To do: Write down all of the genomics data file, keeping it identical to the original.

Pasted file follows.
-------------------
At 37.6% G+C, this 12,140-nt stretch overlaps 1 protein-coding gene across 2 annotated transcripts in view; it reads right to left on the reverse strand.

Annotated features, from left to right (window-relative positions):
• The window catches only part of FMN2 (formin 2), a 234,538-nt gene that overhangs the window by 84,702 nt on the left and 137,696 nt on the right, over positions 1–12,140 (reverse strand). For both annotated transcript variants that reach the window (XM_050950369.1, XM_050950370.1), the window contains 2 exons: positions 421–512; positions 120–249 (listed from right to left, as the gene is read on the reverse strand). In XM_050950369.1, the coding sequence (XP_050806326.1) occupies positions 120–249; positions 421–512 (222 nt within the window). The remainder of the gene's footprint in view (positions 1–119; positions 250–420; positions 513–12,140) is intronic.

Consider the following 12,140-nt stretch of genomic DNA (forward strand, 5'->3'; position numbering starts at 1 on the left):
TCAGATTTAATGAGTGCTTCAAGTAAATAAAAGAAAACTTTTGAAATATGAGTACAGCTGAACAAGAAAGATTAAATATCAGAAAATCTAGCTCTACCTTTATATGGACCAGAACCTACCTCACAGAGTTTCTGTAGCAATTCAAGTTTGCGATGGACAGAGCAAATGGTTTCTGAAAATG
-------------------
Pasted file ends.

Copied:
At 37.6% G+C, this 12,140-nt stretch overlaps 1 protein-coding gene across 2 annotated transcripts in view; it reads right to left on the reverse strand.

Annotated features, from left to right (window-relative positions):
• The window catches only part of FMN2 (formin 2), a 234,538-nt gene that overhangs the window by 84,702 nt on the left and 137,696 nt on the right, over positions 1–12,140 (reverse strand). For both annotated transcript variants that reach the window (XM_050950369.1, XM_050950370.1), the window contains 2 exons: positions 421–512; positions 120–249 (listed from right to left, as the gene is read on the reverse strand). In XM_050950369.1, the coding sequence (XP_050806326.1) occupies positions 120–249; positions 421–512 (222 nt within the window). The remainder of the gene's footprint in view (positions 1–119; positions 250–420; positions 513–12,140) is intronic.

Consider the following 12,140-nt stretch of genomic DNA (forward strand, 5'->3'; position numbering starts at 1 on the left):
TCAGATTTAATGAGTGCTTCAAGTAAATAAAAGAAAACTTTTGAAATATGAGTACAGCTGAACAAGAAAGATTAAATATCAGAAAATCTAGCTCTACCTTTATATGGACCAGAACCTACCTCACAGAGTTTCTGTAGCAATTCAAGTTTGCGATGGACAGAGCAAATGGTTTCTGAAAATG